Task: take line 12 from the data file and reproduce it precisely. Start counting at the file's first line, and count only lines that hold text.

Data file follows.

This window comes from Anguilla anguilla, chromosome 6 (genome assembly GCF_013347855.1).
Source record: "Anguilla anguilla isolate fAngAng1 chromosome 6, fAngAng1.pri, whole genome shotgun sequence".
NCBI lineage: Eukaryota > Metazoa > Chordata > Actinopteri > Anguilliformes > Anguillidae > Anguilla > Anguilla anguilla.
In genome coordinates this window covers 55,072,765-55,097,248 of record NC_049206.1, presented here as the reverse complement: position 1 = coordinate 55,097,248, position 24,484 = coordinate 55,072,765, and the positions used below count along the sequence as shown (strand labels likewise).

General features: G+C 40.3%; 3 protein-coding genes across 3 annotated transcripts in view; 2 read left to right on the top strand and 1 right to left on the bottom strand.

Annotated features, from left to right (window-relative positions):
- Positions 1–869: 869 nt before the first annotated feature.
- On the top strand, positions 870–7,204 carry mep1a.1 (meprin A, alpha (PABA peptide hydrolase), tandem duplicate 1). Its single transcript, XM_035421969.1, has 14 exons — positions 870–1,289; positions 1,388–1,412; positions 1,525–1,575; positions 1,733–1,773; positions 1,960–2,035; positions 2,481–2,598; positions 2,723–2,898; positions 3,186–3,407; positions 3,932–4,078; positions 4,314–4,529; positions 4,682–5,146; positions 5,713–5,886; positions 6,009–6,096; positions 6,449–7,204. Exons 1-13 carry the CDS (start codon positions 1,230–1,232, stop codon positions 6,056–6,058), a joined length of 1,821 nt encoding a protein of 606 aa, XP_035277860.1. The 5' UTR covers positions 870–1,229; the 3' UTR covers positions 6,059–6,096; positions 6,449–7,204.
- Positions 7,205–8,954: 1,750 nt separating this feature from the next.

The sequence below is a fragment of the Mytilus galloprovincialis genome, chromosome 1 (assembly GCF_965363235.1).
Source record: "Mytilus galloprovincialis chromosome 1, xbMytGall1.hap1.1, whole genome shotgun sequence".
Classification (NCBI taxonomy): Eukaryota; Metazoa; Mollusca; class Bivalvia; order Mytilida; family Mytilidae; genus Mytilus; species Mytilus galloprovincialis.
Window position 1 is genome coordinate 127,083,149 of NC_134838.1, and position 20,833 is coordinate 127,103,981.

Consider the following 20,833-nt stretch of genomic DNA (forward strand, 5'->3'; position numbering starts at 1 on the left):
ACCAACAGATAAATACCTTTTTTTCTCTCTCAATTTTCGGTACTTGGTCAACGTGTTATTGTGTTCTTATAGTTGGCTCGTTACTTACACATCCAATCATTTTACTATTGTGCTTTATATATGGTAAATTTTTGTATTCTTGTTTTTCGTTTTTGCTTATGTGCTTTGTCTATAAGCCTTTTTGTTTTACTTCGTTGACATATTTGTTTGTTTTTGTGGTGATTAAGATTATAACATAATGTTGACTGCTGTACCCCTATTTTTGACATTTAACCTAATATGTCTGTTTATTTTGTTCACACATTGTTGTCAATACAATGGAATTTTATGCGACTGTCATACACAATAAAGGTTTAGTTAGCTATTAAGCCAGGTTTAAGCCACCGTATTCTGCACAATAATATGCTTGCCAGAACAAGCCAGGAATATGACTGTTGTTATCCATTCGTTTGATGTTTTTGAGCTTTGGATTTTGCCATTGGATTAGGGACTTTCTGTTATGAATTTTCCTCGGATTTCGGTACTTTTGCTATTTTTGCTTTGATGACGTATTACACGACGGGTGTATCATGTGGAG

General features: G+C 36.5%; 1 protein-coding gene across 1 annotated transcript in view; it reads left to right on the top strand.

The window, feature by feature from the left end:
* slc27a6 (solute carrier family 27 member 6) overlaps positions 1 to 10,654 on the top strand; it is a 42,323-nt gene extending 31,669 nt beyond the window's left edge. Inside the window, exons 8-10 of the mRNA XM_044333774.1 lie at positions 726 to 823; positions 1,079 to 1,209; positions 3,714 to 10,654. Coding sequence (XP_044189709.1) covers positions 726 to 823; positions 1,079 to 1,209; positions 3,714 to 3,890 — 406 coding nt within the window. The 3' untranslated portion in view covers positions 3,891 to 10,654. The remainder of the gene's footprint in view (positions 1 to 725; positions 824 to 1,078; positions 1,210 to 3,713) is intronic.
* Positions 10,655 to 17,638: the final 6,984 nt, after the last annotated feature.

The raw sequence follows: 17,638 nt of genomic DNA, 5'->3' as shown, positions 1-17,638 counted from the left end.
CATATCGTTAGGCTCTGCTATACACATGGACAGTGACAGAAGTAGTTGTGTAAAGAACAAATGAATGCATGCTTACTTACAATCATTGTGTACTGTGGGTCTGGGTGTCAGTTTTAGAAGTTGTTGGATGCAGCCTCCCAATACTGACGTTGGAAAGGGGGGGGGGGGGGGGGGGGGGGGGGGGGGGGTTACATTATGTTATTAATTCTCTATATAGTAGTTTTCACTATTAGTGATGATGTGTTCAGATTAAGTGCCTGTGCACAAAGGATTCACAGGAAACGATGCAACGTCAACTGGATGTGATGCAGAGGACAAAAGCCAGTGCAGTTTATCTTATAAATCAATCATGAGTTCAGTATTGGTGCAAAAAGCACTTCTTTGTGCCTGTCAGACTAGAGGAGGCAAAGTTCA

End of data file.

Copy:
Classification (NCBI taxonomy): Eukaryota; Metazoa; Mollusca; class Bivalvia; order Mytilida; family Mytilidae; genus Mytilus; species Mytilus galloprovincialis.